Clifford Kalb is one of those shining examples of a pharmaceutical executive done well. He softens his sharp sensibility, refined through almost 30 years' experience in Big Pharma, with a friendly manner, ethical nature, and willingness to tell it to us straight.
Pharm Exec: What's the biggest issue on CEO's minds? Clifford Kalb: Although the Medicare bill has been passed, and it is in the form in which it should be implemented by 2006, at the time of this interview we do not know whether John Kerry or George Bush will be elected president. If Kerry wins, the likelihood that the bill will change is great—probably to allow the government to negotiate drug prices. On the other hand, if Bush is re-elected, then the bill is likely to stay in its current form. I think industry experts are hoping for a mixed government, where we have one party in the White House and the other party controlling Congress. That would result possibly in a stalemate around new legislation and make the situation that we currently have stick.How will changes to Medicare affect the industry? It is probably good for generics and probably not as good for the branded portion of the industry, particularly if legislation moves in the direction of price controls. The issue has been tied in with Canadian reimportation, which Kerry supports, and which Bush, at one of the presidential debates, had taken a position that he may move in favor of. That is a major issue for the industry given the US market, which has the greatest innovation and provides the biggest source of income for most of the major multinationals, would be subject to pricing pressure.
What shifts do you see happening within companies? There will be combination and convergence on a number of levels. That can refer to mergers and acquisitions, as we've seen in the past year with Sanofi-Aventis, which is now the third-largest pharma company in the world. At the product level, conditions that previously were thought of as separate—such as hyperlipidemia, obesity, hypertension, hypercholesterolemia, and diabetes—are now coming under the umbrella of "metabolic syndrome." But that disease is not yet clearly defined, nor is it in a category that allows patients to claim reimbursement.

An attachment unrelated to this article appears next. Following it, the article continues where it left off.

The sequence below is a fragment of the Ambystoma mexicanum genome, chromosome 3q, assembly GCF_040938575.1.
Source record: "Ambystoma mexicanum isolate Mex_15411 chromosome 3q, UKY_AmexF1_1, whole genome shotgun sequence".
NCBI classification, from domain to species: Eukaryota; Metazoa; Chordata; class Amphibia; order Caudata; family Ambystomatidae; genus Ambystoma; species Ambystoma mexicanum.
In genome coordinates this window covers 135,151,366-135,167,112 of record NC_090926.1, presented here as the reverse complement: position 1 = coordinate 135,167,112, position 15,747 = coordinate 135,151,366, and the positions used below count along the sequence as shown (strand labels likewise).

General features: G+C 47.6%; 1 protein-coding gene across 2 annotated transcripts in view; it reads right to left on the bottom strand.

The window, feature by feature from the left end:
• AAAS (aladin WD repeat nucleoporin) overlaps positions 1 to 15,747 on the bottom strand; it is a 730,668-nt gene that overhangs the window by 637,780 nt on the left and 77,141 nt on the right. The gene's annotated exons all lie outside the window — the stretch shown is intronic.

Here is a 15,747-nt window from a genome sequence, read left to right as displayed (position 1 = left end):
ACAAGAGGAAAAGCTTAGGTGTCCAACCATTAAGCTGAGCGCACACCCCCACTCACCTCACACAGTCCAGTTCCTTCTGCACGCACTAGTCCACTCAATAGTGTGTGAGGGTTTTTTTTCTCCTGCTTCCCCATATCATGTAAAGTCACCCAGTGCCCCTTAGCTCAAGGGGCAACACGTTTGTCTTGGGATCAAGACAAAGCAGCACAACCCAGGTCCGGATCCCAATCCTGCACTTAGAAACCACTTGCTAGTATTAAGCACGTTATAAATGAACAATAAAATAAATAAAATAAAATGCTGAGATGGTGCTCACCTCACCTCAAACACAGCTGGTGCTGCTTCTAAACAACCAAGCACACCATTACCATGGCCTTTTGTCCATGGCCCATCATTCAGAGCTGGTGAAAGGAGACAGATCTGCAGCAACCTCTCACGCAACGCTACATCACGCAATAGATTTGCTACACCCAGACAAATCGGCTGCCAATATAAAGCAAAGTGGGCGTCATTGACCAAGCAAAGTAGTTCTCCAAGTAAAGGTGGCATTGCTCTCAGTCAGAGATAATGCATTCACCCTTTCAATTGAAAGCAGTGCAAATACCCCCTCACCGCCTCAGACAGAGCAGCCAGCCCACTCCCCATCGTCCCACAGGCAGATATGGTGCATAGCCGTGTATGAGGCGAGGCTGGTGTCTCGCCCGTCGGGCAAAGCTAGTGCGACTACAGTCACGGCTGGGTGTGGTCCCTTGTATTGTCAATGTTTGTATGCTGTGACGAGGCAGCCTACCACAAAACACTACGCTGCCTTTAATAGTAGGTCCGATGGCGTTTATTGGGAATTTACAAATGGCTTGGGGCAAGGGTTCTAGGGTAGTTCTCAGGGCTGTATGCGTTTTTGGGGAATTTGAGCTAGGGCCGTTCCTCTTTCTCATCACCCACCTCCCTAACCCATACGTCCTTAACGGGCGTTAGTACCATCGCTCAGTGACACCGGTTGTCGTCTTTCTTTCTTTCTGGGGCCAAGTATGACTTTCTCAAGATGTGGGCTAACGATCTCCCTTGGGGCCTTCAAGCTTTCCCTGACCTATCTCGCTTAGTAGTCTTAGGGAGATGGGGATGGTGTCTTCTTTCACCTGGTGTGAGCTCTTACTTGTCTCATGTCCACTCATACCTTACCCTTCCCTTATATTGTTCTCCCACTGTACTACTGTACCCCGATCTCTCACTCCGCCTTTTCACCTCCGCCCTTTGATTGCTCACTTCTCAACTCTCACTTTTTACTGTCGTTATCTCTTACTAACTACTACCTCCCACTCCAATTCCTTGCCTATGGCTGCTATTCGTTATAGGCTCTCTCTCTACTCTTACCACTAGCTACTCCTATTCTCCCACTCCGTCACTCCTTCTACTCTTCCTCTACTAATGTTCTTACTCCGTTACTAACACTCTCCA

What types of models does that put into play? Companies that are players in those disease areas will consider putting two or possibly three tablets together into one, so that individuals facing metabolic syndrome would ultimately have better compliance. From a cost perspective, there would only be one copay, as opposed to now, where patients have several copays to cover the many medicines that treat this one condition.
A bit further down the road, on the diagnostic side, you'll begin to see gene-based tests linked to gene-based therapies. As far as new possible business models for the drug industry, it is reasonable to suggest that companies in the diagnostics area that have relatively large investments in gene-based tests—if those tests are patentable—can be matched up with companies that have gene-based therapies, so that the test and the drug become a package.
How will the aging of the population affect companies in the short term? Essentially the industry is self-perpetuating. As people live longer as a result of diseases that are controlled, new conditions emerge. There isn't a whole lot of history of what happens to the human body at age 90, 95, or 100. So it is probable and likely that diseases we have never seen before will emerge. As such, they become new targets for the drug companies. So it is an interesting opportunity because as people live longer, the industry has more opportunity.